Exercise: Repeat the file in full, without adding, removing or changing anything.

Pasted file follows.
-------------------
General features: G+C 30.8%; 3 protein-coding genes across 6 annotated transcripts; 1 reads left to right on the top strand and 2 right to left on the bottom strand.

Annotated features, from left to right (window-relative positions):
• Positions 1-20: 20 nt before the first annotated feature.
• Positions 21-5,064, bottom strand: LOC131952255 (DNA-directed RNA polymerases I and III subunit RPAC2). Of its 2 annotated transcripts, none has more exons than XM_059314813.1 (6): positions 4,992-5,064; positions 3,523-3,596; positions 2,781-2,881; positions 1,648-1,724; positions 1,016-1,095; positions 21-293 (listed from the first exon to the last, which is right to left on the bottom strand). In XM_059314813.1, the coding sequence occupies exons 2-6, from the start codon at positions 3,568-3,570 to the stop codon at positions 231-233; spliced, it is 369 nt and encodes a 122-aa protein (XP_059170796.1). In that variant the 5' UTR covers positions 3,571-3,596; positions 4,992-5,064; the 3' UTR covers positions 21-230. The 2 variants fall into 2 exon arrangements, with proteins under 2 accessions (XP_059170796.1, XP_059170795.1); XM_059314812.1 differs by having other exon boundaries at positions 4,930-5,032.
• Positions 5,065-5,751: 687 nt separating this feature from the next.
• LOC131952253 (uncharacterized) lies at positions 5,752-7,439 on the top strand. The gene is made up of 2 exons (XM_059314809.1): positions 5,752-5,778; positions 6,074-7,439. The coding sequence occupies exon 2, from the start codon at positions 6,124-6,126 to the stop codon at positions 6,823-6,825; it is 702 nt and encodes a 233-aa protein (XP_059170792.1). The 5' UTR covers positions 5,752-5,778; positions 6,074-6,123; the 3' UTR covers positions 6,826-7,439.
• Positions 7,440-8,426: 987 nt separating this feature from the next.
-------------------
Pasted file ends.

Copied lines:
General features: G+C 30.8%; 3 protein-coding genes across 6 annotated transcripts; 1 reads left to right on the top strand and 2 right to left on the bottom strand.

Annotated features, from left to right (window-relative positions):
• Positions 1-20: 20 nt before the first annotated feature.
• Positions 21-5,064, bottom strand: LOC131952255 (DNA-directed RNA polymerases I and III subunit RPAC2). Of its 2 annotated transcripts, none has more exons than XM_059314813.1 (6): positions 4,992-5,064; positions 3,523-3,596; positions 2,781-2,881; positions 1,648-1,724; positions 1,016-1,095; positions 21-293 (listed from the first exon to the last, which is right to left on the bottom strand). In XM_059314813.1, the coding sequence occupies exons 2-6, from the start codon at positions 3,568-3,570 to the stop codon at positions 231-233; spliced, it is 369 nt and encodes a 122-aa protein (XP_059170796.1). In that variant the 5' UTR covers positions 3,571-3,596; positions 4,992-5,064; the 3' UTR covers positions 21-230. The 2 variants fall into 2 exon arrangements, with proteins under 2 accessions (XP_059170796.1, XP_059170795.1); XM_059314812.1 differs by having other exon boundaries at positions 4,930-5,032.
• Positions 5,065-5,751: 687 nt separating this feature from the next.
• LOC131952253 (uncharacterized) lies at positions 5,752-7,439 on the top strand. The gene is made up of 2 exons (XM_059314809.1): positions 5,752-5,778; positions 6,074-7,439. The coding sequence occupies exon 2, from the start codon at positions 6,124-6,126 to the stop codon at positions 6,823-6,825; it is 702 nt and encodes a 233-aa protein (XP_059170792.1). The 5' UTR covers positions 5,752-5,778; positions 6,074-6,123; the 3' UTR covers positions 6,826-7,439.
• Positions 7,440-8,426: 987 nt separating this feature from the next.